A Combined System for Acoustic Echo Cancellation and Listening-Room Compensation using the Proportionate LMS Algorithm

Tutor: Stefan Goetze
Type of Thesis: Project (MSc)
date of end: 11/2008
Student: Xiong Fiefei
Status: finished
ANT-shelfmark: P-11/08-1

Modern hands-free telecommunication devices jointly apply several subsystems, e.g. for noise reduction (NR), acoustic echo cancellation (AEC) and listening-room compensation (LRC). In this thesis a combined system for listening-room compensation and acoustic echo cancellation is analyzed which uses an inner AEC and an outer AEC to further enhance the cancellation of the acoustic echoes. First of all, the LRC system using a room equalization filter is described. Two methods to determine the equalizer coefficients are introduced: the least-squares equalizer and an equalizer based on a gradient algorithm. The FxLMS and mFxLMS algorithms have shown their ability to handle the estimation of the equalizer coefficients. However, both ways to calculate equalizer coefficients require the information about the RIR, which brings us to explore the area of AEC system that can provide the LRC system with an estimation of the RIR.

As for the algorithms used in AEC system, except for the conventional and popular NLMS algorithm, two new algorithms (so called proportionate update adaptive algorithms), have been described which were developed for sparse RIRs. One is the Proportionate Normalized LMS Algorithm (PNLMS), which is specially suitable for very sparse impulse responses; the other is an improved version of the PNLMS — Improved Proportionate Normalized LMS Algorithm (IPNLMS), which always performs better than NLMS and PNLMS algorithms independent of the nature of the impulse responses. Furthermore, a step size control based on an artificial delay introduced to the NLMS has been described to deal with time-variate situations of the acoustic environment. The optimal step size for the classic adaptive algorithms and some practical methods to estimate this optimal value have been derived. Although the step size control with artificial delay can not cope with the problem when the RIR changes, it is sufficient for the case of double talk from the near side. Moreover, this kind of step size control can be employed directly to the proportionate update adaptive algorithms, e.g. PNLMS or IPNLMS, since the calculation of proportionate part is independent on the step size part. After presenting LRC and AEC system separately, a combined system is described. Incorporating the system misalignment of the acoustic echo canceller, system identification can be enhanced reliably for real world environment, which can be applied to determine the equalizer coefficients more precisely and stably. With gradient algorithms used both in LRC and AEC system, it is feasible to combine these two systems for real-time applications.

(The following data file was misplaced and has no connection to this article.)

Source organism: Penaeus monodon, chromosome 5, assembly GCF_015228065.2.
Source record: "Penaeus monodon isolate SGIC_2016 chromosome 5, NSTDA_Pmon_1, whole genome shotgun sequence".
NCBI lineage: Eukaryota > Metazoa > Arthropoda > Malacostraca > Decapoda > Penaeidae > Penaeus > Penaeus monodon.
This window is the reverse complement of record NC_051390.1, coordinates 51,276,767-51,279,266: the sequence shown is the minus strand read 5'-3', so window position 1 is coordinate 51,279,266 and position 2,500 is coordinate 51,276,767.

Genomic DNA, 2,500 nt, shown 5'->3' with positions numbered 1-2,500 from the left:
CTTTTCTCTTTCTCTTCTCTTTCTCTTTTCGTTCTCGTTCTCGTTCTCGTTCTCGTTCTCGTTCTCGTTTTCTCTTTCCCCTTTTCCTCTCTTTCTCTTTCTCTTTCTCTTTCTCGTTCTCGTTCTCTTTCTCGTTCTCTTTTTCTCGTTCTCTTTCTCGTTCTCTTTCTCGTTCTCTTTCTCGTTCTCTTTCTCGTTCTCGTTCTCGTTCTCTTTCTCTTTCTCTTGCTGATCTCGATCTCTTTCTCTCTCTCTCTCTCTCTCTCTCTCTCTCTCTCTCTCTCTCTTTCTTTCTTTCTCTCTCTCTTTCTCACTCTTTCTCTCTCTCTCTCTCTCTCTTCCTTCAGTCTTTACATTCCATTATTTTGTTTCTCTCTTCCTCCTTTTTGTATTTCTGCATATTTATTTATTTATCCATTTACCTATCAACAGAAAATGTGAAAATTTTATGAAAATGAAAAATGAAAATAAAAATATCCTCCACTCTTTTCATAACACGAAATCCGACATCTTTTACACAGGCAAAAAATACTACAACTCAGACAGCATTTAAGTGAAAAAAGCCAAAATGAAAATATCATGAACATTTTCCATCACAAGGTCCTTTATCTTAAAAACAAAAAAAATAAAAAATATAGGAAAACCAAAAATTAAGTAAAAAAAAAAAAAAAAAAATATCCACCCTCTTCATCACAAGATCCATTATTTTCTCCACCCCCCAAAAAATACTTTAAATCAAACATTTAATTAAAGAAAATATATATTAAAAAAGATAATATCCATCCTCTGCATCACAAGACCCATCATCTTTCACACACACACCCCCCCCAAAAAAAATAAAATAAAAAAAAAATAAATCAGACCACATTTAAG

Last but not the least, the combination of above two systems has been analyzed to evaluate the performance of the whole system. The simulation results also show the interaction of LRC and AEC and their mutual influence. Finally, an improved and novel edition of the combined system is introduced, where another AEC system is appended at the periphery of the combination of  LRC and AEC structure in order to further enhance the  performance of echo cancellation. Actually, this is meaningful for some challenging acoustic environments, where for the inner AEC system, it is difficult to obtain a nice ERLE performance. Moreover, it is shown that if IPNLMS is employed for the outer AEC system, this method has gained nice performance as seen from the simulation results.
In fact, there still exists lots of relevant fields needed to analyze, such as decoupled FxLMS algorithm in LRC, step size control based on cross-correlation method, other robust algorithms  designed for sparse RIR like EG± algorithm, applications not only in single channel system, but also for stereo system, and fixed-point implementation of all systems, etc. Progress in technology will also verify these analysis and invent more sophisticated techniques to continue the research of acoustic world.

Last change on 01.12.2008 by S. Goetze
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